Friday, February 02, 2007

Moral Minds - On Yawning and Empathy


I read this most fascinating book by Mark Hauser. He argues that we as a species have developed a universal moral instinct guiding our ethical decision making. Here's a snippet from the book - sort of my end of the week type quote:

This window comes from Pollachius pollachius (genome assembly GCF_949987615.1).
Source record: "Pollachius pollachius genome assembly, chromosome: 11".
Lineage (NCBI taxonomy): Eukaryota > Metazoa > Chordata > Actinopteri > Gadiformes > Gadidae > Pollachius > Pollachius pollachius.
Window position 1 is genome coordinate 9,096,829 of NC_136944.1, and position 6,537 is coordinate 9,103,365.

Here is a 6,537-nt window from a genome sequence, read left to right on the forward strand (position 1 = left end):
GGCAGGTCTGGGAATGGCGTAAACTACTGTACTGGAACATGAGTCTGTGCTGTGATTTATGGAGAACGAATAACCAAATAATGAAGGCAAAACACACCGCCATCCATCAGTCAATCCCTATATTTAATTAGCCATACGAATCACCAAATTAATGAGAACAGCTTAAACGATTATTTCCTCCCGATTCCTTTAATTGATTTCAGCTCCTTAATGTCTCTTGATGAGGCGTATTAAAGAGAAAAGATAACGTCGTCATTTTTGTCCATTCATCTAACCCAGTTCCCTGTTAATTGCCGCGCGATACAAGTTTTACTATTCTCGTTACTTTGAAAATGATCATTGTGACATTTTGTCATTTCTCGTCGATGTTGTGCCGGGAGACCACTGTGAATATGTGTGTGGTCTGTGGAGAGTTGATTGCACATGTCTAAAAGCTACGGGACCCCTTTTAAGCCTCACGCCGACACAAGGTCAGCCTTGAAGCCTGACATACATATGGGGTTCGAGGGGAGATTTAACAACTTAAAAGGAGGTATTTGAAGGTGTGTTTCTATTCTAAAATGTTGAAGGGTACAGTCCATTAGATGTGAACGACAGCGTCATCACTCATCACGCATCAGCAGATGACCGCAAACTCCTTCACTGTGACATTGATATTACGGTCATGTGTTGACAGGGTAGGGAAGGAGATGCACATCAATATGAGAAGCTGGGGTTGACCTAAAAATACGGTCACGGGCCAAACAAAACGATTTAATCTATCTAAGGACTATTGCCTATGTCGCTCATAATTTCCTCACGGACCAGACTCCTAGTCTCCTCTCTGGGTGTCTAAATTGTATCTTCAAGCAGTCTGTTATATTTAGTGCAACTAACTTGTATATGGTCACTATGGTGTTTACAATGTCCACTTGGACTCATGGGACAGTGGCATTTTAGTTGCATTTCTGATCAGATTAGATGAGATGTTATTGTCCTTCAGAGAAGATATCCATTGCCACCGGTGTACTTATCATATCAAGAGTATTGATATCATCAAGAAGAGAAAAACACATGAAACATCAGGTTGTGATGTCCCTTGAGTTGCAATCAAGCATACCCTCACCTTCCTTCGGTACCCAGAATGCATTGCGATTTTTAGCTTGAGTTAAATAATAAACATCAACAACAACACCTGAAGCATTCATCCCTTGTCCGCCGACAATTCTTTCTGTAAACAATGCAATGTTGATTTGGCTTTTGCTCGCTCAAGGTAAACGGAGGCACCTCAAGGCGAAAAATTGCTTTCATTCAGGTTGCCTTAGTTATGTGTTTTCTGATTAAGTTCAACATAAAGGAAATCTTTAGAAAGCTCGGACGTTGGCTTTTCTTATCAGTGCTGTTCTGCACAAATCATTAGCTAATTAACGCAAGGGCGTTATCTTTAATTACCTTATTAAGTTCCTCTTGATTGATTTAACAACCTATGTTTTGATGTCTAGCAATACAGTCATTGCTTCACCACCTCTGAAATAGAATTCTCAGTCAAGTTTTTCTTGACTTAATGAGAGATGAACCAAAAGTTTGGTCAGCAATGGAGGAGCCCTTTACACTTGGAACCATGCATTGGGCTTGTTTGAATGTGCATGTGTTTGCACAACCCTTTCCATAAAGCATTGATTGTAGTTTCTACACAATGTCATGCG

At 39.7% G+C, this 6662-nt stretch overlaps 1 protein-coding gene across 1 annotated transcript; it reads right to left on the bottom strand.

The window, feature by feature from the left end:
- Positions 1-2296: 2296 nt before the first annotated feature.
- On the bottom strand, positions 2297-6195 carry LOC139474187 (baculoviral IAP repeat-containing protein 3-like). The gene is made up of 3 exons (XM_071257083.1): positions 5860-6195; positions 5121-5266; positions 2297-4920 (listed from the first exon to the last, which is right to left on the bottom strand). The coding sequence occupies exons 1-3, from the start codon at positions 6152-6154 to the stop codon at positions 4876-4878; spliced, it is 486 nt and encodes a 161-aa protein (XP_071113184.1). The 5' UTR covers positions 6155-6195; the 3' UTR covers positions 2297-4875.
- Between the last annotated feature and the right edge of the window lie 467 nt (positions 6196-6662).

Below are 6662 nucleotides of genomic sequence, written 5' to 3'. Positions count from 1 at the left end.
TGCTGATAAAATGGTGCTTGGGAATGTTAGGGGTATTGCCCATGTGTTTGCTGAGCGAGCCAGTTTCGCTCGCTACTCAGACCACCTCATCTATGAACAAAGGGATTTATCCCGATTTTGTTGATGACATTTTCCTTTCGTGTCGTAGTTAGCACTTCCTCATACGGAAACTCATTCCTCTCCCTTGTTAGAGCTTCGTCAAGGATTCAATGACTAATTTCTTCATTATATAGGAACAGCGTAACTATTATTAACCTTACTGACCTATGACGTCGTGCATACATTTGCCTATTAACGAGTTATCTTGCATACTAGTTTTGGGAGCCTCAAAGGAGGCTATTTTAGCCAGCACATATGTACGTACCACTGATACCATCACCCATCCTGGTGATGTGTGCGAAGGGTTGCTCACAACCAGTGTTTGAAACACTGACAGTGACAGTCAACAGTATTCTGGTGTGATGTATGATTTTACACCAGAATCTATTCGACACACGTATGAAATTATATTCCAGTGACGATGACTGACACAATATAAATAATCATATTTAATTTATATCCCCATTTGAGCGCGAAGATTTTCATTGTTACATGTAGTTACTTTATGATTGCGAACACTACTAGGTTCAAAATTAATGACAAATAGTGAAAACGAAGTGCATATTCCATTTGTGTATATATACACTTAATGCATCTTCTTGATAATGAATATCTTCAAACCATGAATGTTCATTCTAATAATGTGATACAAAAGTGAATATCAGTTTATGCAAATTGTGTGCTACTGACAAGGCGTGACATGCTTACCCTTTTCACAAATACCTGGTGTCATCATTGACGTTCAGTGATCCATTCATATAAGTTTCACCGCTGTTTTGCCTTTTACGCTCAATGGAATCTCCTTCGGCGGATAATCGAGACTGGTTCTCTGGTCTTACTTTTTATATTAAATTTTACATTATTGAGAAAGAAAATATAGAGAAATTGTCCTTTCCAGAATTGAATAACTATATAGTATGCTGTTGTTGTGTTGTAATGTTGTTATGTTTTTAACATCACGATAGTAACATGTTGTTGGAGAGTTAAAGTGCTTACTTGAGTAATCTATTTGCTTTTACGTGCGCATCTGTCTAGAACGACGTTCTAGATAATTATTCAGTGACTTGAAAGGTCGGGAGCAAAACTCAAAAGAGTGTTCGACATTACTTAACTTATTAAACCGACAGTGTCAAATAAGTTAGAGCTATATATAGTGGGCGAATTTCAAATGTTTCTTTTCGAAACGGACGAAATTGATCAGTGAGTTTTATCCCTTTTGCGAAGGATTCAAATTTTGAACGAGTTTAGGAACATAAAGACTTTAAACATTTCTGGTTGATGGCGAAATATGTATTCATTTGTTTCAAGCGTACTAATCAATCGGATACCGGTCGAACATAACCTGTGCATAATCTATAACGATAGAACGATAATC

'In my discussion of empathy in humans, I mentioned the interesting observation that people who are more empathetic are more susceptible to yawning. Yawning is generally contagious. But it is really contagious if you have a big heart, unable to turn off your compassion for others. Based on this correlation between yawning and empathy, the psychologist James Anderson wondered whether other animals might also be susceptible to contagious yawning. 39 Captive chimpanzees watched videos of other chimpanzees yawning and doing other things. Though inconsistent across individuals, some individuals consistently yawned back. We can't say that the yawners are empathetic while the non-yawners are not. What we can say is that given the observation that contagious yawning is a signature of empathy in humans, it is possible that the same holds true for chimpanzees and other species. This possibility, as well as other observations of caring in animals, sets up a more specific look for empathy.'

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